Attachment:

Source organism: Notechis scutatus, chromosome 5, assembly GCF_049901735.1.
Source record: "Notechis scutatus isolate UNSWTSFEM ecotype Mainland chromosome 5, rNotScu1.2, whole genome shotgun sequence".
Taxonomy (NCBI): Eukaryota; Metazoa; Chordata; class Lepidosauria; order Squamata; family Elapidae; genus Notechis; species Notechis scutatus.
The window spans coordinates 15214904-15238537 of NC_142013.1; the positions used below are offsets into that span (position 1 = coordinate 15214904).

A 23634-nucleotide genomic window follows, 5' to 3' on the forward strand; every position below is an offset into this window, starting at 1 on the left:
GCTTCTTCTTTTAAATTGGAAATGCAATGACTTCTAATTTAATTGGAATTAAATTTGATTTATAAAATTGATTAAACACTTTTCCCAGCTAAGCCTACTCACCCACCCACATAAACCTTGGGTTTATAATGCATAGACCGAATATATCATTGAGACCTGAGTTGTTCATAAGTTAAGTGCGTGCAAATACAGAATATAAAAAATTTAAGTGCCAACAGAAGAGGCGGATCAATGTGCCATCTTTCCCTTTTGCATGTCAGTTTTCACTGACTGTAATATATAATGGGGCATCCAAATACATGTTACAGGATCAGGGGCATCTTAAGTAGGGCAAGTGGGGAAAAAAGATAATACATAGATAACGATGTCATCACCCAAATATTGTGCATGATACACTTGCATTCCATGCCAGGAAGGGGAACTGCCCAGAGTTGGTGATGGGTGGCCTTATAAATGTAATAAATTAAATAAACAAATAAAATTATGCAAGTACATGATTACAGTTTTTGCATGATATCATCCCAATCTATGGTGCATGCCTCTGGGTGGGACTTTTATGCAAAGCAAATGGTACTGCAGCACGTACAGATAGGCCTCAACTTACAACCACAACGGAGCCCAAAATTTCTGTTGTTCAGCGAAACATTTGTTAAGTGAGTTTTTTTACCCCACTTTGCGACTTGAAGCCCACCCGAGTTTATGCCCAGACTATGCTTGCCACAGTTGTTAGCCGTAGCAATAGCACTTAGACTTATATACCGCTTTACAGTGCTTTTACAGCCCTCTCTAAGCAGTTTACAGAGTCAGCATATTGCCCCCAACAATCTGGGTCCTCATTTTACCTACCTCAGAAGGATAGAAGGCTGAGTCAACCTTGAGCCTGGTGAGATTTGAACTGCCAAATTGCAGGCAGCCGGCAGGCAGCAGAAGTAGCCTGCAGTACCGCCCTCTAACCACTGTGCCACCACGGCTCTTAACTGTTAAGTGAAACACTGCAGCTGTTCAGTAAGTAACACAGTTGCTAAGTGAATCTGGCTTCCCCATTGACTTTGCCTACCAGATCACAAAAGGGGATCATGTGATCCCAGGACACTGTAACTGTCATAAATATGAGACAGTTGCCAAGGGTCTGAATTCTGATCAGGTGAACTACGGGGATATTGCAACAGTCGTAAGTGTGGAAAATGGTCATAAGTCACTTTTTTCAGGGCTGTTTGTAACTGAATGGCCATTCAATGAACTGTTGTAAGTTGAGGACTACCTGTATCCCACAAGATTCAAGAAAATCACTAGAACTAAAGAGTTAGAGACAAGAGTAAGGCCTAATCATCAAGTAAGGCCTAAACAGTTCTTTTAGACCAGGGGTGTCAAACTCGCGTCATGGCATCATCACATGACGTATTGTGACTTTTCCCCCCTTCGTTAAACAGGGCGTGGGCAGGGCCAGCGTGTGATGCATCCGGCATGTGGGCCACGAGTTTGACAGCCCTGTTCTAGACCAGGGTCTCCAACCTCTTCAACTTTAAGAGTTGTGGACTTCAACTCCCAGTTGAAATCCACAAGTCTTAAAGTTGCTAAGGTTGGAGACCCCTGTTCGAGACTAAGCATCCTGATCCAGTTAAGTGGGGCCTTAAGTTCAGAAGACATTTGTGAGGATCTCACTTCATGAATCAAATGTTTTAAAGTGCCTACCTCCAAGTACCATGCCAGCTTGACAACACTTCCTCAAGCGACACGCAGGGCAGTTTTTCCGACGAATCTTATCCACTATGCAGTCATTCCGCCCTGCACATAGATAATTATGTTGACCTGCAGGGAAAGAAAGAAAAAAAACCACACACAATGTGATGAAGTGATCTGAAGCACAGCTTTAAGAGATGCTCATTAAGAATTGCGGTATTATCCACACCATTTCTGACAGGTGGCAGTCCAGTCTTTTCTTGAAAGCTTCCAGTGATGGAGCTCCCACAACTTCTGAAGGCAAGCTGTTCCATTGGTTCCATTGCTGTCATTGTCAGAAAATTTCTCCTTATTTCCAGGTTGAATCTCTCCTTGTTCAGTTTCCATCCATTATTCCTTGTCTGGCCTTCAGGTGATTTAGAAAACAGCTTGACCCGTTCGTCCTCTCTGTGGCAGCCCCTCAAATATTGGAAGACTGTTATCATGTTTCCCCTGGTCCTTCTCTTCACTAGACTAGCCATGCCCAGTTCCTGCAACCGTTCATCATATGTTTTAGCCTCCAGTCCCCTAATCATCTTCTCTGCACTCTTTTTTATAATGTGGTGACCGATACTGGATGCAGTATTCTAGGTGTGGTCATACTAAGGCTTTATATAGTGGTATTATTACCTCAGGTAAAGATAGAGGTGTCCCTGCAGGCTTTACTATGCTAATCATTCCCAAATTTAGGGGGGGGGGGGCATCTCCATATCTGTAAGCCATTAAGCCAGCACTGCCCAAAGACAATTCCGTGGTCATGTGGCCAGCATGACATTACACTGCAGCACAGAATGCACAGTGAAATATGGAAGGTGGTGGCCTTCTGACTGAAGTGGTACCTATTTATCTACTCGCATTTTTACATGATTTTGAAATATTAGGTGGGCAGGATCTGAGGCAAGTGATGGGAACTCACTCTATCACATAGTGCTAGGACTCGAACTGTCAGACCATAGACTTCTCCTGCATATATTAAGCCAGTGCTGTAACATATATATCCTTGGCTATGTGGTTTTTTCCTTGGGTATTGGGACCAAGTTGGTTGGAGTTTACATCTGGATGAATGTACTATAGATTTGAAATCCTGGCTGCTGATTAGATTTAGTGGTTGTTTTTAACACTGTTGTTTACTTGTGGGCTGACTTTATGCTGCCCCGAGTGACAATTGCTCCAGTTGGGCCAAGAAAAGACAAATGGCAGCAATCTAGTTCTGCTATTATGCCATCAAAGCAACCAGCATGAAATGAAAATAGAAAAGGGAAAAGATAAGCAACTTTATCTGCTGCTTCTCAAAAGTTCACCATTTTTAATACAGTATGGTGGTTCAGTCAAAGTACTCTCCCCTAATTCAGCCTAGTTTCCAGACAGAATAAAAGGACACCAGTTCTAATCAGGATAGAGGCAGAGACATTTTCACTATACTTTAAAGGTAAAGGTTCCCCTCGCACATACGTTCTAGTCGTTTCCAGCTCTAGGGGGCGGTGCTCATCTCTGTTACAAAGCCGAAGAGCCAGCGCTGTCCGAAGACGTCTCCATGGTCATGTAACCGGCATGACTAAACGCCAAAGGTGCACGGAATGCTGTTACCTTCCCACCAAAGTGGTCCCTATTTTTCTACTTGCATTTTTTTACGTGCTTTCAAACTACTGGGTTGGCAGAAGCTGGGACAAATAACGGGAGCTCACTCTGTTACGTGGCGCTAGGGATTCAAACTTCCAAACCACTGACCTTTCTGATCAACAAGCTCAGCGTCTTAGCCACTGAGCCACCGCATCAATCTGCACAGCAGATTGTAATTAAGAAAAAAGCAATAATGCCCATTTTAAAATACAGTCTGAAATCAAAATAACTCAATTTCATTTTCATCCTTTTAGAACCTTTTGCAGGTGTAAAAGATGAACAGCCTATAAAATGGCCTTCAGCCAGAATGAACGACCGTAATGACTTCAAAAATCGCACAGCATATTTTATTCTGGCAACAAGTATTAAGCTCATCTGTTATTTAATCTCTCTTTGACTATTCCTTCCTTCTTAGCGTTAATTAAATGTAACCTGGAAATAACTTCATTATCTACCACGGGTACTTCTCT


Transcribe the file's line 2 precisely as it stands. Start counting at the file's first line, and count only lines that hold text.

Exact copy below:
Source record: "Notechis scutatus isolate UNSWTSFEM ecotype Mainland chromosome 5, rNotScu1.2, whole genome shotgun sequence".